A plaque remaining from the Big Apple Night Club at West 135th Street and Seventh Avenue in Harlem.

Above, a 1934 plaque from the Big Apple Night Club at West 135th Street and Seventh Avenue in Harlem. Discarded as trash in 2006. Now a Popeyes fast food restaurant on Google Maps.

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Entry from March 09, 2017
Links of the Atlantic Cable (link sausage)

A telegraph cable under the Atlantic Ocean provided the first transatlantic communications in 1858. “Three links of the Atlantic Cable” was used in restaurant slang for an order of “link sausage” by at least 1873. The “three links Atlantic cable” term became rare by 1900 and is of historical interest today.
Wikipedia; Transatlantic telegraph cable
A transatlantic telegraph cable is an undersea cable running under the Atlantic Ocean used for telegraph communications. The first was laid across the floor of the Atlantic from Telegraph Field, Foilhommerum Bay, Valentia Island in western Ireland to Heart’s Content in eastern Newfoundland. The first communications occurred August 16, 1858, reducing the communication time between North America and Europe from ten days – the time it took to deliver a message by ship – to a much shorter time. Transatlantic telegraph cables have been replaced by transatlantic telecommunications cables.
1 September 1873, Wilmington (DE) Daily Commercial, “Local Intelligence,” pg. 8, col. 2:
“Three links of the Atlantic Cable” is another name for sausage at one of our city restaurants.
Old Fulton NY Post Cards
17 April 1875, The New York Clipper (New York, NY), supplement, pg. 2, col. 7:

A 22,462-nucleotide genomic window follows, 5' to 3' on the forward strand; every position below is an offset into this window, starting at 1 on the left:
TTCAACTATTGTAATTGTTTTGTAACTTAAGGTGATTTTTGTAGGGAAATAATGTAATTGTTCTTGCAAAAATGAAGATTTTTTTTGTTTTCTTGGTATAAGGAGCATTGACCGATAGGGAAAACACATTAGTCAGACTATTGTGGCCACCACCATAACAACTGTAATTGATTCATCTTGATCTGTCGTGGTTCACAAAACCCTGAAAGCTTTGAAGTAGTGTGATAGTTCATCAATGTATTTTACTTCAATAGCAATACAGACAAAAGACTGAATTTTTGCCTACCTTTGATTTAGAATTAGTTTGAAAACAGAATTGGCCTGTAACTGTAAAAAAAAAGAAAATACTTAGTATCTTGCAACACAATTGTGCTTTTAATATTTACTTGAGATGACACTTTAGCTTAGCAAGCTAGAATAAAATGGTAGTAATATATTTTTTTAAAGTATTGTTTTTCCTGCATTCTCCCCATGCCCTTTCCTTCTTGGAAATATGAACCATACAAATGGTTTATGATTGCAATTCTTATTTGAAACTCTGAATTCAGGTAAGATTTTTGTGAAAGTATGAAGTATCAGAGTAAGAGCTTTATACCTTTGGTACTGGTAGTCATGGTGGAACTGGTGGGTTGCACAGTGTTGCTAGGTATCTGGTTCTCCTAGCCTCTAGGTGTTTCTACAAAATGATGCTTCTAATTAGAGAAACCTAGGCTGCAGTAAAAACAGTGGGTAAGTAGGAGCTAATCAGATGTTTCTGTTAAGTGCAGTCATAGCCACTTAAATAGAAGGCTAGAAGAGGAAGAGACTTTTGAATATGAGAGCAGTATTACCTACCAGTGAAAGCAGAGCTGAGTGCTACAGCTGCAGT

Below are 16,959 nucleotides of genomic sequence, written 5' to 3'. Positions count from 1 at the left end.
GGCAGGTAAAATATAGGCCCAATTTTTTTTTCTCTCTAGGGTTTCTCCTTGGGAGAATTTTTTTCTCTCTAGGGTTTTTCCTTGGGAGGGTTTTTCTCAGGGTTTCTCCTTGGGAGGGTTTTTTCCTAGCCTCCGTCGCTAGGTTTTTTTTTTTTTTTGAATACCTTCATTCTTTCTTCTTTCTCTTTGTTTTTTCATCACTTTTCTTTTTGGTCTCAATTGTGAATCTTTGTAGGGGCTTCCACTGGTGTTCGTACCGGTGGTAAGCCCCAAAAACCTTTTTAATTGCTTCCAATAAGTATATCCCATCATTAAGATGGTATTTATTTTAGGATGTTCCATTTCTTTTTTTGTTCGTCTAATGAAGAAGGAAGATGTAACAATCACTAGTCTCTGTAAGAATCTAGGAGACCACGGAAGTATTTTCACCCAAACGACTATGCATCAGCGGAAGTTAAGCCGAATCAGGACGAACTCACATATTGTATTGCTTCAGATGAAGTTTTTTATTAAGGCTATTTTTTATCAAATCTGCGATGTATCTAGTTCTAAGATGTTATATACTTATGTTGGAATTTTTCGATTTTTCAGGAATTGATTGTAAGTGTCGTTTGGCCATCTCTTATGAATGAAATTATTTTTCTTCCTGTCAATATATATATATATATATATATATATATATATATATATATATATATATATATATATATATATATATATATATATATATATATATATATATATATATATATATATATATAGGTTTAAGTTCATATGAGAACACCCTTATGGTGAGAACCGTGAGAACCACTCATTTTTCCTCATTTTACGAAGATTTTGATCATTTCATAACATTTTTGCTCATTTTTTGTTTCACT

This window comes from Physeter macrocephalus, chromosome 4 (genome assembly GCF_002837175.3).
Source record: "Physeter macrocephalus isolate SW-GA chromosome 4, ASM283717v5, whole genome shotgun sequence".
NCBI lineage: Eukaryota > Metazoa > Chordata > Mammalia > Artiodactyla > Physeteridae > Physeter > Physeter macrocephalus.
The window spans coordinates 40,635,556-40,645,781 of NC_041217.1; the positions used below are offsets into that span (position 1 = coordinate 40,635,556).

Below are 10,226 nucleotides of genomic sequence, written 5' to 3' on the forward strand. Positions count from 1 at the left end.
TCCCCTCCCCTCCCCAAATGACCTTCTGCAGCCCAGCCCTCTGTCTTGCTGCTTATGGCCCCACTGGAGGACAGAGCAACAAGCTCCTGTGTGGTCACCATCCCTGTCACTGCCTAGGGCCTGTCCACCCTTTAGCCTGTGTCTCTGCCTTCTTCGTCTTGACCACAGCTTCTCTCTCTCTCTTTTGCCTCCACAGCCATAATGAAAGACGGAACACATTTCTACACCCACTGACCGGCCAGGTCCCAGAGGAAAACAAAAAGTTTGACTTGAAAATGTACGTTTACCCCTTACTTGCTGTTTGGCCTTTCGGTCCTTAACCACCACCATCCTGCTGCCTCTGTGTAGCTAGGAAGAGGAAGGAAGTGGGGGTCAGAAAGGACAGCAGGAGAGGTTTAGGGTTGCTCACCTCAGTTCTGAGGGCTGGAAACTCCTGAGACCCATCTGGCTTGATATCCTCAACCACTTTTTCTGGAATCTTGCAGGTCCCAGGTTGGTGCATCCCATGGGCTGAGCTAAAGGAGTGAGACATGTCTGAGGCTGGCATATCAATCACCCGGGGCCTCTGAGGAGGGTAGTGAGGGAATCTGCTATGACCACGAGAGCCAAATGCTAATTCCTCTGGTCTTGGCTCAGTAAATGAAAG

There come whispers for a plainer and less expensive fare. “Two Sleeve-buttons,” “Two on Horseback,” “Boston Woodcock,” “Mystery,” “West Broadway,” “Links of the Atlantic Cable,” and the like.
Hudson River Valley Heritage Historical Newspapers (NY)
24 March 1888, The Rockland County Journal (NY), “Waiters’ Queer Orders,” pg. 6, col. 1: 
A NEWS reporter went into a restaurant on Ann street yesterday and after having given his order to the waiter asked him what was the meaning of the jargon waiters usually shriek at the cook.
How could any reasonable minded man imagine the “Three links of the Atlantic cable” was bologna sausage?
N. Y. News.
4 April 1897, The Sun (Chanute, KS), “Slang of the Restaurants,” pg. 3, col. 2:
“The slang runs from ‘three links of the Atlantic cable’ (meaning sausage) to ‘San Francisco bay, one small boat half sunk’ (cocktail), and back again,” said a “traveling hash,” who has been in the business about twelve years.
“Three links Atlantic cable”—link sausage.

Posted by Barry Popik
New York CityFood/Drink • Thursday, March 09, 2017 • Permalink

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